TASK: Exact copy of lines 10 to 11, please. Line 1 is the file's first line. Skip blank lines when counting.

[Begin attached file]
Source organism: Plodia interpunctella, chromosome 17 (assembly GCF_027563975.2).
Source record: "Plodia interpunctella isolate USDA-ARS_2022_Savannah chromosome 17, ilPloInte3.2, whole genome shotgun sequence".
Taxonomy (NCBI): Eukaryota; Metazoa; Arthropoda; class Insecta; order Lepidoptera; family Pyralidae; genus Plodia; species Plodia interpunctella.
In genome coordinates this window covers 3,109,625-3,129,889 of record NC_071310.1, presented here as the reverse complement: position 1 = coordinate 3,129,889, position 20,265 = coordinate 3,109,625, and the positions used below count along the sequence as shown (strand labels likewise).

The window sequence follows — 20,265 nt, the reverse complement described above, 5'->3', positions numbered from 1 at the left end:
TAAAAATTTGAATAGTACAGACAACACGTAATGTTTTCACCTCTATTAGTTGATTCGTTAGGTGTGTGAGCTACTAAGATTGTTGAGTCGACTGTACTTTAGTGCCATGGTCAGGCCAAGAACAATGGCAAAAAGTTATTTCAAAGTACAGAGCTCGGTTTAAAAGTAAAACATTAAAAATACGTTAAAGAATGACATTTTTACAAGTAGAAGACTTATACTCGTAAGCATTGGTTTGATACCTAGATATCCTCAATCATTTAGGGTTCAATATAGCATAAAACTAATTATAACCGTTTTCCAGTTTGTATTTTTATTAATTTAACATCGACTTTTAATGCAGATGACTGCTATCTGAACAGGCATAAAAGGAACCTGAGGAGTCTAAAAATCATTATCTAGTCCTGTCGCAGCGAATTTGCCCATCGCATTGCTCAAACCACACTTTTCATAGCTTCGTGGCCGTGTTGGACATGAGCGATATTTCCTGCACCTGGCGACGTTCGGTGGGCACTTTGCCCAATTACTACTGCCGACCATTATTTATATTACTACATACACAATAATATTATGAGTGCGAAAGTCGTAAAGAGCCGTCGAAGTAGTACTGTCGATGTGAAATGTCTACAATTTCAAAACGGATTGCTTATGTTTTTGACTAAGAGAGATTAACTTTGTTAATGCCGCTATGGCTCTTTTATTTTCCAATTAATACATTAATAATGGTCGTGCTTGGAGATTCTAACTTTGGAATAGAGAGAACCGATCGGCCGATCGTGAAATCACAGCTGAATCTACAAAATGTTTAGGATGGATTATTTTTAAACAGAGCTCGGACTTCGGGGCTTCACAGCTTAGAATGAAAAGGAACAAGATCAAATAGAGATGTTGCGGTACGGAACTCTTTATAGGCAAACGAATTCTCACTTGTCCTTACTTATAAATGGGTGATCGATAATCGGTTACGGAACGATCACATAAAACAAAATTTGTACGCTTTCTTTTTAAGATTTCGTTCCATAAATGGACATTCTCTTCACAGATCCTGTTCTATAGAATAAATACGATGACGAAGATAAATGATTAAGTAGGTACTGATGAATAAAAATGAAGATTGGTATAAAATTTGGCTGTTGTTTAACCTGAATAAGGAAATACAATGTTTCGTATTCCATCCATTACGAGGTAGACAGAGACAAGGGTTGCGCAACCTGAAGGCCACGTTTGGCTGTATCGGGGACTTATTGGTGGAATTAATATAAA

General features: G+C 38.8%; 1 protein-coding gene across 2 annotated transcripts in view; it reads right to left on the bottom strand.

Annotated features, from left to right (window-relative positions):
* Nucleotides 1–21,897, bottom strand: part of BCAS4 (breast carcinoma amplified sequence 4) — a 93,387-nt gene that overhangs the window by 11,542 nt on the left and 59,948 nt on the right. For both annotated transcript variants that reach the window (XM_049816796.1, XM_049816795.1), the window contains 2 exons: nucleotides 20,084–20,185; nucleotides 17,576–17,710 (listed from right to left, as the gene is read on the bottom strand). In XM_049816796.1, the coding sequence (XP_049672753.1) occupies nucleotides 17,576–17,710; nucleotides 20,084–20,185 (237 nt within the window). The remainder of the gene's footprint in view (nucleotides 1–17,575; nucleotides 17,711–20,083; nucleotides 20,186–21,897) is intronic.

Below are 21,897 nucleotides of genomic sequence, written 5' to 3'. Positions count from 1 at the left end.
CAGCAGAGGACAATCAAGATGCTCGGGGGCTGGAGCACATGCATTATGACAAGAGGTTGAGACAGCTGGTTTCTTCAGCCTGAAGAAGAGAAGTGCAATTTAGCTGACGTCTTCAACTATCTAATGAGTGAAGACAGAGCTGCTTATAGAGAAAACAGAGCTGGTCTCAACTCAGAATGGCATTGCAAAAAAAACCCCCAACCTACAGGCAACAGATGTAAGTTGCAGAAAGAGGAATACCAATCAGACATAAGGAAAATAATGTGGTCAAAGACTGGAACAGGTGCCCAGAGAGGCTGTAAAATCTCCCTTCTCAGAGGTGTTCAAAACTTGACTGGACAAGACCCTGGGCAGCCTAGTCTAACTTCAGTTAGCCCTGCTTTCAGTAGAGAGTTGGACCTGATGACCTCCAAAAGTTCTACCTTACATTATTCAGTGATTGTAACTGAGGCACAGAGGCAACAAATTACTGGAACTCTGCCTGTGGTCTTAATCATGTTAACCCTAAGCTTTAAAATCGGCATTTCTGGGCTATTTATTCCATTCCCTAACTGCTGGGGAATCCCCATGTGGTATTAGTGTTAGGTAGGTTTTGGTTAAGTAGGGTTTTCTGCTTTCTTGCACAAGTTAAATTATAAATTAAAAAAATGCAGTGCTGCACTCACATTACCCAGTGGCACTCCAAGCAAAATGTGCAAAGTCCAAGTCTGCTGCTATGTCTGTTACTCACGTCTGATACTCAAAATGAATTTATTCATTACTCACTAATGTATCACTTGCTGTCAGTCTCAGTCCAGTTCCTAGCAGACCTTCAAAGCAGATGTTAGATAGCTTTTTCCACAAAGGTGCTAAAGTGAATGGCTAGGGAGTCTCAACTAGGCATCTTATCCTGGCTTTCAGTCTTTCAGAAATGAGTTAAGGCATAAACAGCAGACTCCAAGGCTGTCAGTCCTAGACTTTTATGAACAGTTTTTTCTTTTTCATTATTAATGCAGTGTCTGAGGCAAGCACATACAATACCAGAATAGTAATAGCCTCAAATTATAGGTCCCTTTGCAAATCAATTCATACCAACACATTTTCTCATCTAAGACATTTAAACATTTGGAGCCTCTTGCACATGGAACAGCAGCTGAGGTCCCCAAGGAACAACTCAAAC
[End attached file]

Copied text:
Below are 21,897 nucleotides of genomic sequence, written 5' to 3'. Positions count from 1 at the left end.
CAGCAGAGGACAATCAAGATGCTCGGGGGCTGGAGCACATGCATTATGACAAGAGGTTGAGACAGCTGGTTTCTTCAGCCTGAAGAAGAGAAGTGCAATTTAGCTGACGTCTTCAACTATCTAATGAGTGAAGACAGAGCTGCTTATAGAGAAAACAGAGCTGGTCTCAACTCAGAATGGCATTGCAAAAAAAACCCCCAACCTACAGGCAACAGATGTAAGTTGCAGAAAGAGGAATACCAATCAGACATAAGGAAAATAATGTGGTCAAAGACTGGAACAGGTGCCCAGAGAGGCTGTAAAATCTCCCTTCTCAGAGGTGTTCAAAACTTGACTGGACAAGACCCTGGGCAGCCTAGTCTAACTTCAGTTAGCCCTGCTTTCAGTAGAGAGTTGGACCTGATGACCTCCAAAAGTTCTACCTTACATTATTCAGTGATTGTAACTGAGGCACAGAGGCAACAAATTACTGGAACTCTGCCTGTGGTCTTAATCATGTTAACCCTAAGCTTTAAAATCGGCATTTCTGGGCTATTTATTCCATTCCCTAACTGCTGGGGAATCCCCATGTGGTATTAGTGTTAGGTAGGTTTTGGTTAAGTAGGGTTTTCTGCTTTCTTGCACAAGTTAAATTATAAATTAAAAAAATGCAGTGCTGCACTCACATTACCCAGTGGCACTCCAAGCAAAATGTGCAAAGTCCAAGTCTGCTGCTATGTCTGTTACTCACGTCTGATACTCAAAATGAATTTATTCATTACTCACTAATGTATCACTTGCTGTCAGTCTCAGTCCAGTTCCTAGCAGACCTTCAAAGCAGATGTTAGATAGCTTTTTCCACAAAGGTGCTAAAGTGAATGGCTAGGGAGTCTCAACTAGGCATCTTATCCTGGCTTTCAGTCTTTCAGAAATGAGTTAAGGCATAAACAGCAGACTCCAAGGCTGTCAGTCCTAGACTTTTATGAACAGTTTTTTCTTTTTCATTATTAATGCAGTGTCTGAGGCAAGCACATACAATACCAGAATAGTAATAGCCTCAAATTATAGGTCCCTTTGCAAATCAATTCATACCAACACATTTTCTCATCTAAGACATTTAAACATTTGGAGCCTCTTGCACATGGAACAGCAGCTGAGGTCCCCAAGGAACAACTCAAAC